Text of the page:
New Brain Implants Allow Paralyzed Women to Speak Again
In a groundbreaking achievement, two women who had lost their ability to speak due to paralysis have regained the power to communicate through brain implants. One woman had been diagnosed with amyotrophic lateral sclerosis (ALS), a disease that affects the motor neurons, while the other had suffered a stroke in her brain stem.
The brain implants, as described in separate papers published in the journal Nature by teams from Stanford University and UC San Francisco, were able to decode the neural activity associated with facial movements involved in talking. This breakthrough enabled the women to formulate words and express themselves once again.
Remarkably, the devices enabled them to communicate at speeds of 62 and 78 words per minute respectively, which is several times faster than the previous record. This breakthrough holds immense promise for paralyzed individuals who are longing to express themselves more swiftly and accurately.
Scientists believe that this achievement is a significant step towards restoring real-time speech using a brain-computer interface (BCI). BCIs collect and analyze brain signals, translating them into commands for external devices. Previous research had shown that it is possible to translate paralyzed individuals’ intended speech into text, but with limited speed, accuracy, and vocabulary.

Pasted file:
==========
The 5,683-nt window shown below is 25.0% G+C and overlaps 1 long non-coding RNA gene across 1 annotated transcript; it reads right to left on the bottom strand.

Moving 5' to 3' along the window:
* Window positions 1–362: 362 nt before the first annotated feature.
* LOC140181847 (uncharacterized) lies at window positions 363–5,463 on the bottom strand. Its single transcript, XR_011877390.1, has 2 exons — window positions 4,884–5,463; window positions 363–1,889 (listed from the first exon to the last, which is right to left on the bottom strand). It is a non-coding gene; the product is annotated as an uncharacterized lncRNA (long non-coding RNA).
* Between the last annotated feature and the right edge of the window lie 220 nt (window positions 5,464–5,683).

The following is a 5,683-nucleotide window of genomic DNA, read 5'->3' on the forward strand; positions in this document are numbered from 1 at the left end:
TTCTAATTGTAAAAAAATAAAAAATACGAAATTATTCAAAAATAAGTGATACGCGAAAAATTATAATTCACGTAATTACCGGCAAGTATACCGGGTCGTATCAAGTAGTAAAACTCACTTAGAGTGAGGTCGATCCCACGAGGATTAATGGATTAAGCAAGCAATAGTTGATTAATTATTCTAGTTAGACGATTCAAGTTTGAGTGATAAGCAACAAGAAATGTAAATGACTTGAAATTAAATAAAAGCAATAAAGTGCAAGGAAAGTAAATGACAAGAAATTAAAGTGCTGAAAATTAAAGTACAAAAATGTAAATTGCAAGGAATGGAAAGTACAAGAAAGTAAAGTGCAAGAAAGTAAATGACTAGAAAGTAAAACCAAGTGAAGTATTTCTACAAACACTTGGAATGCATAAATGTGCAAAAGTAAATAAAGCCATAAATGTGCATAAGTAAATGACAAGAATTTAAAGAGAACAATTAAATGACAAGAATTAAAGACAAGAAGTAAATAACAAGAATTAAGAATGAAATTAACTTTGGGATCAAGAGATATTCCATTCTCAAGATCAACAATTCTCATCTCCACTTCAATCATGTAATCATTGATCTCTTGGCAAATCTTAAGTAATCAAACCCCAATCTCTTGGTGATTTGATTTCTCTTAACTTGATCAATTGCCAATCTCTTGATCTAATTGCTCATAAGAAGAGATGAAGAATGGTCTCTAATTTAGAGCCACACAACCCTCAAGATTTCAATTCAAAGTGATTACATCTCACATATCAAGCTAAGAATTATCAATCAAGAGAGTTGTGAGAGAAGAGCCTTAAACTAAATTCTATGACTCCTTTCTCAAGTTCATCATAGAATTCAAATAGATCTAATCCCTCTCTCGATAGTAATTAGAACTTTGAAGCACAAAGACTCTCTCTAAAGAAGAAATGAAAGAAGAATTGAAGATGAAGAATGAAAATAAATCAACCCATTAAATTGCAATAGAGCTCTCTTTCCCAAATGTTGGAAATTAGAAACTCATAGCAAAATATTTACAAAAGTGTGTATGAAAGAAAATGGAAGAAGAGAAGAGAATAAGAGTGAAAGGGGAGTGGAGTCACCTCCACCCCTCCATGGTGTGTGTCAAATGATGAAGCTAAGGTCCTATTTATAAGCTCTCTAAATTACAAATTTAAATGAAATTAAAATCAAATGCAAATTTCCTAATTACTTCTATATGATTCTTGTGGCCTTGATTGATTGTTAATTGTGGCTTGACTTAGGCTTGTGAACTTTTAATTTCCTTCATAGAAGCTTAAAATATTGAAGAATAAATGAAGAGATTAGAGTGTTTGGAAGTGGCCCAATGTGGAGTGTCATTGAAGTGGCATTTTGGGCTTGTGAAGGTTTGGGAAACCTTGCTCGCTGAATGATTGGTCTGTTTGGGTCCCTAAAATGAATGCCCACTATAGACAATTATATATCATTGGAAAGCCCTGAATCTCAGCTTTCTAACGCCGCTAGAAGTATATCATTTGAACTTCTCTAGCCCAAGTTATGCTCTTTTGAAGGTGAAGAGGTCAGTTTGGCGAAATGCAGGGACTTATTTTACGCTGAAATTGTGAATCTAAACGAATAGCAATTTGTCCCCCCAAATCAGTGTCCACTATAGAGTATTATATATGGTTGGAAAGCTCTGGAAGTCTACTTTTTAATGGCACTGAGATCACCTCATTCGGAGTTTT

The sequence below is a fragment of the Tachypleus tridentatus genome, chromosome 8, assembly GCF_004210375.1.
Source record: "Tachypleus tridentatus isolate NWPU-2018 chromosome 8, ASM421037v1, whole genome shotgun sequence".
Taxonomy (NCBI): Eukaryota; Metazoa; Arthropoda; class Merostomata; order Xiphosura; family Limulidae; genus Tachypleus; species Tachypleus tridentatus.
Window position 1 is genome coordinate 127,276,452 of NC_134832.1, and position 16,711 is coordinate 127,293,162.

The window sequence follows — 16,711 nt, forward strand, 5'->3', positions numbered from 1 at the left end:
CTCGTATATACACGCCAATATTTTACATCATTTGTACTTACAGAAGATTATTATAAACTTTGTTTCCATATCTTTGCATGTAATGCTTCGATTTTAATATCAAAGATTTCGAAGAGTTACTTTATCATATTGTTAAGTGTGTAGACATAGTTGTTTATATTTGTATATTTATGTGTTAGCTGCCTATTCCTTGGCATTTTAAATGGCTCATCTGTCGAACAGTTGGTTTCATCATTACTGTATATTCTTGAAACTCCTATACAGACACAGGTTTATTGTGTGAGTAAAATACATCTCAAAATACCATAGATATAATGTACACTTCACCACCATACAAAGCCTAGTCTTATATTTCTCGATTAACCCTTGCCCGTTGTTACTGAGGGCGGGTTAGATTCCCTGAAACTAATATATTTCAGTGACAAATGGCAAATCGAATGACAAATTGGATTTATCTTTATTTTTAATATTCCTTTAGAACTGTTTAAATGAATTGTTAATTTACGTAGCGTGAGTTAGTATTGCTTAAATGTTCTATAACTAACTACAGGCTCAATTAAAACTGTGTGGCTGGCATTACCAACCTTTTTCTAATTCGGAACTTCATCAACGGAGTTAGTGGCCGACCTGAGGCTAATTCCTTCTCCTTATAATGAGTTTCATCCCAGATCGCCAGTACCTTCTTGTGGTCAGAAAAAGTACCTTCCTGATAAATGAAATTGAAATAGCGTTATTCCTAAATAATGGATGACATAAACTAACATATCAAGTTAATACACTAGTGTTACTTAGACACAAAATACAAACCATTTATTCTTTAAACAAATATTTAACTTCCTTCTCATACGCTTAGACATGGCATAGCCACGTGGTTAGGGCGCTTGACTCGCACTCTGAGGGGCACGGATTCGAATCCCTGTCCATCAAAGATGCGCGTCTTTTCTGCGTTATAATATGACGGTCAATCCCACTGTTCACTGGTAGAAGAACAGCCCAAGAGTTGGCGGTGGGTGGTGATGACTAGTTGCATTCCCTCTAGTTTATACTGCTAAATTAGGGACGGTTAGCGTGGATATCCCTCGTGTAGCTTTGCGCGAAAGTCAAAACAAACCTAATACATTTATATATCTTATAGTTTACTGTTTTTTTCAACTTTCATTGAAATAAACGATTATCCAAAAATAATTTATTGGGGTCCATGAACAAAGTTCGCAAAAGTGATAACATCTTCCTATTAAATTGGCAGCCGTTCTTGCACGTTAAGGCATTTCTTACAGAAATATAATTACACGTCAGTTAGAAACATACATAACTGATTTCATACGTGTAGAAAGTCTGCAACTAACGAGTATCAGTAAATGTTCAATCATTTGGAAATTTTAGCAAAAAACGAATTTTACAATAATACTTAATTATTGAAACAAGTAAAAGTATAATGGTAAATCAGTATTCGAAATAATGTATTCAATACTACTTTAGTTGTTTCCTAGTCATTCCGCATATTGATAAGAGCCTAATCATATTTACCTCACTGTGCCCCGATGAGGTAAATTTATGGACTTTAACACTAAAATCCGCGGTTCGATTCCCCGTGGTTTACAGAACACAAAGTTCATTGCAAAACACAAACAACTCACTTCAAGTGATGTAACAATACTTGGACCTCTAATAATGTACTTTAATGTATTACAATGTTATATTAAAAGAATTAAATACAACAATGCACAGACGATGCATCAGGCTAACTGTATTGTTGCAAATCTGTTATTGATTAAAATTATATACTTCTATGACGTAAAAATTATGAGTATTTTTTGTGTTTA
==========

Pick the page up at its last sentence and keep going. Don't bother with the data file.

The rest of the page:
In the Stanford study, a BCI utilizing the Utah array, a sensor with electrode-tipped bristles, was employed to collect neural activity data. The collected data was then decoded by a trained artificial neural network, which translated it into words displayed on a screen. The system was tested on a volunteer with ALS, who had the tiny sensors implanted into her cerebral cortex.
Over a period of four months, the software was trained to recognize the neural signals associated with different speech movements, ultimately predicting sequences of words to form sentences. With the help of the device, the ALS patient was able to communicate at an average rate of 62 words per minute. The BCI had a relatively low 23.8 percent error rate on a 125,000 word vocabulary.
This remarkable breakthrough brings researchers closer to a future where paralyzed individuals can have fluid conversations and be understood reliably. The ability to restore communication for those with speech impairments holds immense power and potential for improving their quality of life.